The Slovenia Times

Ice rinks made to stand the test of climate change

A synthetic ice skating rink made by Fida Sports in Jesenice. Photo: Tinkara Zupan/STA
It has been years since Lake Bled was frozen solid enough to let the locals and visitors enjoy the pleasures of skating. But this winter, which was particularly warm, children and adults had the chance to try out one of the eco-friendly synthetic ice rinks developed and manufactured in Slovenia.

As a global invention modern synthetic ice rinks did not emerge until the 21st century. First experiments date back to the 1970s, but the science and industry had not yet managed to develop synthetic materials suitable for year-round skating using normal metal-bladed ice skates.

Even today, there are only about five manufacturers globally that successfully manufacture synthetic ice, one of them in Slovenia.

Fida Sports, a sport equipment maker based in the northern town of Prevalje, has been manufacturing synthetic ice skating rinks together with its partners for 15 years. Sales have been up in recent years, one reason being climate change.

Emerging market

The company owner, Matjaž Stopar, says the production of such ice rinks is very demanding. It requires large, expensive machines, and it does not pay to manufacture just synthetic ice. This is why they teamed up with a Slovenian plastics manufacturing plant that produces panels for Fida Sports.

Despite the initial enthusiasm, the market has been developing slowly. This is particularly true in Slovenia, which is why most FidaIce-branded rinks are located abroad.

"At first, sales were very slow, we'd sold maybe one rink a year in Slovenia and two or three abroad, mainly in the Czech Republic, Slovakia, Serbia and Croatia," Stopar says. There are more than 10,000 square metres of FidaIce skating surfaces all over Europe.

Synthetic ice rinks may be too expensive for private investors, but Stopar says they are interesting for municipalities and sports institutions.

Despite being enthusiastic about the innovation, municipalities are reluctant to buy though, unsure how synthetic ice will go down, so they would often first rent the rink to try it out and buy it the next year.

Pricey but sustainable

The price depends on the size and thickness of the panels. For a public rink, at least 200 square metres is required. Such a rink, including the fence, as well as accessories, equipment and installation, costs somewhere between €60,000 and €70,000, according to Stopar.

Fida Sports' synthetic ice rinks did not really start taking off until two or three years ago. Stopar attributes the success to a combination of factors, from the company becoming more experienced and gaining trust, to rising energy prices and global warming, which means tougher conditions for conventional ice rinks.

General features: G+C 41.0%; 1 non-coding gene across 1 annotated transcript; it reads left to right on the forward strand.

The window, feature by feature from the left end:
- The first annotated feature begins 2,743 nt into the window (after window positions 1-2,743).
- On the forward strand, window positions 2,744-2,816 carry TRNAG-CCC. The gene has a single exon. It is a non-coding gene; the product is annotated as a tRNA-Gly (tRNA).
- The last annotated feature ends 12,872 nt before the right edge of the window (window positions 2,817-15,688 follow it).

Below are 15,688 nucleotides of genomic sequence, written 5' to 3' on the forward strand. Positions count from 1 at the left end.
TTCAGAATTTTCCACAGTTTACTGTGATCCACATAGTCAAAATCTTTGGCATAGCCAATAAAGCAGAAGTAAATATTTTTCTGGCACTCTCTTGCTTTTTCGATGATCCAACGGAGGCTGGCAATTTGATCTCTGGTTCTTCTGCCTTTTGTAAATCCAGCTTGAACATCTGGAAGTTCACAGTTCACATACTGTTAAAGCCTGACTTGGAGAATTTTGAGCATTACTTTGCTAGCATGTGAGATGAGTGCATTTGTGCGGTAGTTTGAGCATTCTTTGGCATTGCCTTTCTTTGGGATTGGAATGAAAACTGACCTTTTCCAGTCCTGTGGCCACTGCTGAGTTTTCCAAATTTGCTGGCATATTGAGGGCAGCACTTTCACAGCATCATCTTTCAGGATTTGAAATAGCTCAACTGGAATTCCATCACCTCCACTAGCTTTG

A synthetic ice rink helps protect the environment. It saves about 15,000 litres of water as well as the electricity needed to keep the temperature low enough for conventional ice rinks. Monthly, it saves saves as much electricity as 290 average households consume per month.

Fida Sports hit big the past winter season when it sold five skating rinks in Slovenia. The Gorje tourist association, which manages the Vintgar Gorge near Bled, bought three of them as a way to share part of the entrance fee revenue with the local communities. They had them installed in Bled, Gorje and Jesenice.

Not yet popular in summer

The rinks are only in use during the winter season, when people are used to skating, even though they could be open all year round, being independent of weather conditions or temperatures. "We had our ice rinks in the middle of August in Koper and in a shopping centre in Maribor," Stopar says.

However, skating rinks as a standalone attraction are not popular outside the winter season, but he believes they would be if they featured an accompanying programme and hospitality services, or as part of larger events or festivals in town.

Recreational summer artificial ice skating has not gained popularity abroad either. However, National Hockey League teams in North America use such rinks year around for training. There is about 10% greater friction between the skate and synthetic ice, which means athletes expend more energy when training and can be even faster on the ice.

Apart from synthetic ice being slightly less slippery than natural or artificial ice, there is no other difference in skating. There are the same skates, pucks, hockey sticks and other equipment. The slower skating surface reduces the risk of falling, which makes such rinks particularly suitable for learners.


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